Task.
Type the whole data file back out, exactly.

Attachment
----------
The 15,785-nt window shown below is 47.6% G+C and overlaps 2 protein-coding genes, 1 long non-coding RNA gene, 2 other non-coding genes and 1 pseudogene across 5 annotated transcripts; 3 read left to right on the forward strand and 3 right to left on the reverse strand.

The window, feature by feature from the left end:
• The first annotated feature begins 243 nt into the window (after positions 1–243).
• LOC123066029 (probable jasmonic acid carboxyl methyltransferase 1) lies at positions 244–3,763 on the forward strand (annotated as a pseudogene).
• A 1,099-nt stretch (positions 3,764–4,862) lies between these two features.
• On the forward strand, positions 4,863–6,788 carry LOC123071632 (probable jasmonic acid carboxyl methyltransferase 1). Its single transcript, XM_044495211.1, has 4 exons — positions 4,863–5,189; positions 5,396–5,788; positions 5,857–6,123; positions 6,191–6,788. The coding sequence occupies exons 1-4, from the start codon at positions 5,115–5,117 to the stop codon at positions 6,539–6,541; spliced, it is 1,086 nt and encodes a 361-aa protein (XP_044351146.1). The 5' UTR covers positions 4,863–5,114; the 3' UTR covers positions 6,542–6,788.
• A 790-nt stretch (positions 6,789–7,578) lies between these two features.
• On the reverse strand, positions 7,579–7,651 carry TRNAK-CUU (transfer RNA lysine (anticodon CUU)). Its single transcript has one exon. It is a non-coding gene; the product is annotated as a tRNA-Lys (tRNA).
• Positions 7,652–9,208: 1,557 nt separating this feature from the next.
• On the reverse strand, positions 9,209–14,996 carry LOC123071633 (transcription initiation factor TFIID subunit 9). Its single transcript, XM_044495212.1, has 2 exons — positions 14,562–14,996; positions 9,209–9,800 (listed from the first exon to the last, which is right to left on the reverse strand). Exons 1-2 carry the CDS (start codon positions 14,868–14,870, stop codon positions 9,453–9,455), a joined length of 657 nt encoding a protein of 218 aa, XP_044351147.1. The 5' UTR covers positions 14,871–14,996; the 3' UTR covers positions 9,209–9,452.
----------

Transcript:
The 15,785-nt window shown below is 47.6% G+C and overlaps 2 protein-coding genes, 1 long non-coding RNA gene, 2 other non-coding genes and 1 pseudogene across 5 annotated transcripts; 3 read left to right on the forward strand and 3 right to left on the reverse strand.

The window, feature by feature from the left end:
• The first annotated feature begins 243 nt into the window (after positions 1–243).
• LOC123066029 (probable jasmonic acid carboxyl methyltransferase 1) lies at positions 244–3,763 on the forward strand (annotated as a pseudogene).
• A 1,099-nt stretch (positions 3,764–4,862) lies between these two features.
• On the forward strand, positions 4,863–6,788 carry LOC123071632 (probable jasmonic acid carboxyl methyltransferase 1). Its single transcript, XM_044495211.1, has 4 exons — positions 4,863–5,189; positions 5,396–5,788; positions 5,857–6,123; positions 6,191–6,788. The coding sequence occupies exons 1-4, from the start codon at positions 5,115–5,117 to the stop codon at positions 6,539–6,541; spliced, it is 1,086 nt and encodes a 361-aa protein (XP_044351146.1). The 5' UTR covers positions 4,863–5,114; the 3' UTR covers positions 6,542–6,788.
• A 790-nt stretch (positions 6,789–7,578) lies between these two features.
• On the reverse strand, positions 7,579–7,651 carry TRNAK-CUU (transfer RNA lysine (anticodon CUU)). Its single transcript has one exon. It is a non-coding gene; the product is annotated as a tRNA-Lys (tRNA).
• Positions 7,652–9,208: 1,557 nt separating this feature from the next.
• On the reverse strand, positions 9,209–14,996 carry LOC123071633 (transcription initiation factor TFIID subunit 9). Its single transcript, XM_044495212.1, has 2 exons — positions 14,562–14,996; positions 9,209–9,800 (listed from the first exon to the last, which is right to left on the reverse strand). Exons 1-2 carry the CDS (start codon positions 14,868–14,870, stop codon positions 9,453–9,455), a joined length of 657 nt encoding a protein of 218 aa, XP_044351147.1. The 5' UTR covers positions 14,871–14,996; the 3' UTR covers positions 9,209–9,452.